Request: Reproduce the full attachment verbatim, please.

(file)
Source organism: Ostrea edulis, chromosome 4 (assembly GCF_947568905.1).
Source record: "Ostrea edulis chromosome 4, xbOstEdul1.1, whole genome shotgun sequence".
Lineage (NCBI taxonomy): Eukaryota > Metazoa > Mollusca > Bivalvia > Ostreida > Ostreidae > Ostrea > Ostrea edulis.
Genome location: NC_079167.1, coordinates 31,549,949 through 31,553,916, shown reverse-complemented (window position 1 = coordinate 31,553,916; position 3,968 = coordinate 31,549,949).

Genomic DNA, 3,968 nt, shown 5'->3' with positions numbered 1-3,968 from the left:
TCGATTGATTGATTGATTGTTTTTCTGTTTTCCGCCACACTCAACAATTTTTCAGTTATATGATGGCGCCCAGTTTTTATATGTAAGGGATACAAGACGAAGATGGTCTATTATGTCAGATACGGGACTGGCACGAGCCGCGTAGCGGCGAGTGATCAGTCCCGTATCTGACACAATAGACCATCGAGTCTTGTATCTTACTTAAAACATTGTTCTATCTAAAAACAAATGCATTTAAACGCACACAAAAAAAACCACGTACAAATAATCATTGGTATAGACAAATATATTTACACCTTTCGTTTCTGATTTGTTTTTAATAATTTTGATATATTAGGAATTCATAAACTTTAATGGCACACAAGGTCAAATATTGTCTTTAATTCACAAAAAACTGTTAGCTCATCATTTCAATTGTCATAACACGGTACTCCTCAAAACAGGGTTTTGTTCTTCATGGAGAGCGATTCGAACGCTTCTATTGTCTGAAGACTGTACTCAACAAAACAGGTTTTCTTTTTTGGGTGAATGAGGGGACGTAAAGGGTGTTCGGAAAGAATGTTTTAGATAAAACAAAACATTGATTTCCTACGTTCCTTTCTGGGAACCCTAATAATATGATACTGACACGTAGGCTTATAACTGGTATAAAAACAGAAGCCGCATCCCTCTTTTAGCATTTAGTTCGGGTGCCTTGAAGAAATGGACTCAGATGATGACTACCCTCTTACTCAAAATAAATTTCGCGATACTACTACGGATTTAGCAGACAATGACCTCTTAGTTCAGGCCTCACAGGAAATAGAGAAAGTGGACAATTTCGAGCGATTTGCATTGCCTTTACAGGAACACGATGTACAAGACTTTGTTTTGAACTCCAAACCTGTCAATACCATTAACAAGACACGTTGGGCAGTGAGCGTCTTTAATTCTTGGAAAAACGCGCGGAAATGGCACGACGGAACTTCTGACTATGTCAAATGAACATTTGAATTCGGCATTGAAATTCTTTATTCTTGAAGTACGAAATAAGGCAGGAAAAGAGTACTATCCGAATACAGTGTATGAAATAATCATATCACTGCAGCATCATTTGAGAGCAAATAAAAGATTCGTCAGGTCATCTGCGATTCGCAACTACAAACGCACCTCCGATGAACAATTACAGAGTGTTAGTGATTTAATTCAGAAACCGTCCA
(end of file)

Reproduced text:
Source organism: Ostrea edulis, chromosome 4 (assembly GCF_947568905.1).
Source record: "Ostrea edulis chromosome 4, xbOstEdul1.1, whole genome shotgun sequence".
Lineage (NCBI taxonomy): Eukaryota > Metazoa > Mollusca > Bivalvia > Ostreida > Ostreidae > Ostrea > Ostrea edulis.
Genome location: NC_079167.1, coordinates 31,549,949 through 31,553,916, shown reverse-complemented (window position 1 = coordinate 31,553,916; position 3,968 = coordinate 31,549,949).

Genomic DNA, 3,968 nt, shown 5'->3' with positions numbered 1-3,968 from the left:
TCGATTGATTGATTGATTGTTTTTCTGTTTTCCGCCACACTCAACAATTTTTCAGTTATATGATGGCGCCCAGTTTTTATATGTAAGGGATACAAGACGAAGATGGTCTATTATGTCAGATACGGGACTGGCACGAGCCGCGTAGCGGCGAGTGATCAGTCCCGTATCTGACACAATAGACCATCGAGTCTTGTATCTTACTTAAAACATTGTTCTATCTAAAAACAAATGCATTTAAACGCACACAAAAAAAACCACGTACAAATAATCATTGGTATAGACAAATATATTTACACCTTTCGTTTCTGATTTGTTTTTAATAATTTTGATATATTAGGAATTCATAAACTTTAATGGCACACAAGGTCAAATATTGTCTTTAATTCACAAAAAACTGTTAGCTCATCATTTCAATTGTCATAACACGGTACTCCTCAAAACAGGGTTTTGTTCTTCATGGAGAGCGATTCGAACGCTTCTATTGTCTGAAGACTGTACTCAACAAAACAGGTTTTCTTTTTTGGGTGAATGAGGGGACGTAAAGGGTGTTCGGAAAGAATGTTTTAGATAAAACAAAACATTGATTTCCTACGTTCCTTTCTGGGAACCCTAATAATATGATACTGACACGTAGGCTTATAACTGGTATAAAAACAGAAGCCGCATCCCTCTTTTAGCATTTAGTTCGGGTGCCTTGAAGAAATGGACTCAGATGATGACTACCCTCTTACTCAAAATAAATTTCGCGATACTACTACGGATTTAGCAGACAATGACCTCTTAGTTCAGGCCTCACAGGAAATAGAGAAAGTGGACAATTTCGAGCGATTTGCATTGCCTTTACAGGAACACGATGTACAAGACTTTGTTTTGAACTCCAAACCTGTCAATACCATTAACAAGACACGTTGGGCAGTGAGCGTCTTTAATTCTTGGAAAAACGCGCGGAAATGGCACGACGGAACTTCTGACTATGTCAAATGAACATTTGAATTCGGCATTGAAATTCTTTATTCTTGAAGTACGAAATAAGGCAGGAAAAGAGTACTATCCGAATACAGTGTATGAAATAATCATATCACTGCAGCATCATTTGAGAGCAAATAAAAGATTCGTCAGGTCATCTGCGATTCGCAACTACAAACGCACCTCCGATGAACAATTACAGAGTGTTAGTGATTTAATTCAGAAACCGTCCA